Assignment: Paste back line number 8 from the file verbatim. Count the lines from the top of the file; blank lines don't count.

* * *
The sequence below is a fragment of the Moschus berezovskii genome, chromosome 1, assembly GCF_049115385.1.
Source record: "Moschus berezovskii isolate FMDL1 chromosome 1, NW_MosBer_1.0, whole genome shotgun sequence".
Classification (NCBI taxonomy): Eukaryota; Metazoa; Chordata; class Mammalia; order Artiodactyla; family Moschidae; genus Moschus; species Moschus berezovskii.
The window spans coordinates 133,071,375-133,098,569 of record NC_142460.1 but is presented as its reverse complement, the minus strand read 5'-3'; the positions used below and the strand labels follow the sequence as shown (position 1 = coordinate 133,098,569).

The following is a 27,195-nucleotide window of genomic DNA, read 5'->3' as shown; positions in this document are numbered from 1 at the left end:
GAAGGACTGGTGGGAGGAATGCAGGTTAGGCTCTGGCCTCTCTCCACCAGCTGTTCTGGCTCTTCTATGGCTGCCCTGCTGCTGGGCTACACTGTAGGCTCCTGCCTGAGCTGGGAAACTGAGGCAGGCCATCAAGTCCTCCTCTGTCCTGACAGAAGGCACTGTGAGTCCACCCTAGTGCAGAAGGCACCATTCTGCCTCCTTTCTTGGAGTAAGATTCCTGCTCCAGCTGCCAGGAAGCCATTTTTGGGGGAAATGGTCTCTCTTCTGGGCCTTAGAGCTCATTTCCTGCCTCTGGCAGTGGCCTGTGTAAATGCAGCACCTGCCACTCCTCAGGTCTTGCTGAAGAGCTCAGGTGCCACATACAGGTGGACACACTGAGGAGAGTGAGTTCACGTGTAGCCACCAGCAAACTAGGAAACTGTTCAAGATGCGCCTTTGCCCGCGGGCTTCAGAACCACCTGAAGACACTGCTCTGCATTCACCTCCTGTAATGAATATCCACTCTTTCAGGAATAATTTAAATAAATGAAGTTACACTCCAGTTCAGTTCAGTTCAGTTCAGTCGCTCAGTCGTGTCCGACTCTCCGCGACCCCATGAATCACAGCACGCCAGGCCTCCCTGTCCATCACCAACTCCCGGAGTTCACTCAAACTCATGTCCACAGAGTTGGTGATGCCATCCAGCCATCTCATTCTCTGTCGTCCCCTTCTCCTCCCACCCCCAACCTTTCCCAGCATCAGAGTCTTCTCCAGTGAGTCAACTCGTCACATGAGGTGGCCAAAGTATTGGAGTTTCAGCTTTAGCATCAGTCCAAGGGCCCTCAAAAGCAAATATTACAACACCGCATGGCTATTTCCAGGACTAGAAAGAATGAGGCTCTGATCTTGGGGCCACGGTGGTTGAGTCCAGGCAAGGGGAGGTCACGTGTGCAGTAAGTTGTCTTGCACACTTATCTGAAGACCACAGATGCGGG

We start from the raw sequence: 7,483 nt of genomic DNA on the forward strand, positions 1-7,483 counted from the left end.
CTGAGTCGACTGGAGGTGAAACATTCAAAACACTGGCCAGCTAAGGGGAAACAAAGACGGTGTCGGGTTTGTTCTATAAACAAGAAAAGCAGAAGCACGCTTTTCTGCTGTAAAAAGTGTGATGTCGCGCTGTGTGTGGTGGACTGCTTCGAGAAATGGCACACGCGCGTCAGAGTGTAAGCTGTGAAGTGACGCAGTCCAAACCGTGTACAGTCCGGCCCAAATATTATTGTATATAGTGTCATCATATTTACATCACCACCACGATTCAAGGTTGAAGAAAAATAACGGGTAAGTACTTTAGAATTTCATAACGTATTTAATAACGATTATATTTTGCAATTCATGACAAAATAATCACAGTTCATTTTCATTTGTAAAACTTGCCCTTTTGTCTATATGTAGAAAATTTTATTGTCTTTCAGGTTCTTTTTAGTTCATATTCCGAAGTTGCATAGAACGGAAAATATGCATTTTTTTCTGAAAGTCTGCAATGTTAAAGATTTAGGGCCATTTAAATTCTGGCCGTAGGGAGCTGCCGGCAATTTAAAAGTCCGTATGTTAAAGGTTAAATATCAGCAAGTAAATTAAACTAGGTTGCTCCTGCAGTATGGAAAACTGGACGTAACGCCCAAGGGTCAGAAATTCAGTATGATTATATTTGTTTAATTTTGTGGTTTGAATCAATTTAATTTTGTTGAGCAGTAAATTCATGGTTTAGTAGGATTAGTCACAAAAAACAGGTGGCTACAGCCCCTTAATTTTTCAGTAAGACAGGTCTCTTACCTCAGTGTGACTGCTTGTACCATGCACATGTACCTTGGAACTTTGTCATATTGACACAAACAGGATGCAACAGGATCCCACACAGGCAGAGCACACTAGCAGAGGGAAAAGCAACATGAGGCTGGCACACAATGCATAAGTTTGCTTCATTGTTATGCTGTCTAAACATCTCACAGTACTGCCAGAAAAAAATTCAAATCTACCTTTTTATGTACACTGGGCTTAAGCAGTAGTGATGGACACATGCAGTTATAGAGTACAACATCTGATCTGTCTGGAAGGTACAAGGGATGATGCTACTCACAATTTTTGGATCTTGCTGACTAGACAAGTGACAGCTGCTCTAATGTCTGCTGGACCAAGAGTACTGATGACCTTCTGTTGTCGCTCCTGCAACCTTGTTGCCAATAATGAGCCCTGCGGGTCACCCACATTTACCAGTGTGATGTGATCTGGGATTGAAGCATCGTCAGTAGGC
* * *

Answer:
CTGAGTCGACTGGAGGTGAAACATTCAAAACACTGGCCAGCTAAGGGGAAACAAAGACGGTGTCGGGTTTGTTCTATAAACAAGAAAAGCAGAAGCACGCTTTTCTGCTGTAAAAAGTGTGATGTCGCGCTGTGTGTGGTGGACTGCTTCGAGAAATGGCACACGCGCGTCAGAGTGTAAGCTGTGAAGTGACGCAGTCCAAACCGTGTACAGTCCGGCCCAAATATTATTGTATATAGTGTCATCATATTTACATCACCACCACGATTCAAGGTTGAAGAAAAATAACGGGTAAGTACTTTAGAATTTCATAACGTATTTAATAACGATTATATTTTGCAATTCATGACAAAATAATCACAGTTCATTTTCATTTGTAAAACTTGCCCTTTTGTCTATATGTAGAAAATTTTATTGTCTTTCAGGTTCTTTTTAGTTCATATTCCGAAGTTGCATAGAACGGAAAATATGCATTTTTTTCTGAAAGTCTGCAATGTTAAAGATTTAGGGCCATTTAAATTCTGGCCGTAGGGAGCTGCCGGCAATTTAAAAGTCCGTATGTTAAAGGTTAAATATCAGCAAGTAAATTAAACTAGGTTGCTCCTGCAGTATGGAAAACTGGACGTAACGCCCAAGGGTCAGAAATTCAGTATGATTATATTTGTTTAATTTTGTGGTTTGAATCAATTTAATTTTGTTGAGCAGTAAATTCATGGTTTAGTAGGATTAGTCACAAAAAACAGGTGGCTACAGCCCCTTAATTTTTCAGTAAGACAGGTCTCTTACCTCAGTGTGACTGCTTGTACCATGCACATGTACCTTGGAACTTTGTCATATTGACACAAACAGGATGCAACAGGATCCCACACAGGCAGAGCACACTAGCAGAGGGAAAAGCAACATGAGGCTGGCACACAATGCATAAGTTTGCTTCATTGTTATGCTGTCTAAACATCTCACAGTACTGCCAGAAAAAAATTCAAATCTACCTTTTTATGTACACTGGGCTTAAGCAGTAGTGATGGACACATGCAGTTATAGAGTACAACATCTGATCTGTCTGGAAGGTACAAGGGATGATGCTACTCACAATTTTTGGATCTTGCTGACTAGACAAGTGACAGCTGCTCTAATGTCTGCTGGACCAAGAGTACTGATGACCTTCTGTTGTCGCTCCTGCAACCTTGTTGCCAATAATGAGCCCTGCGGGTCACCCACATTTACCAGTGTGATGTGATCTGGGATTGAAGCATCGTCAGTAGGC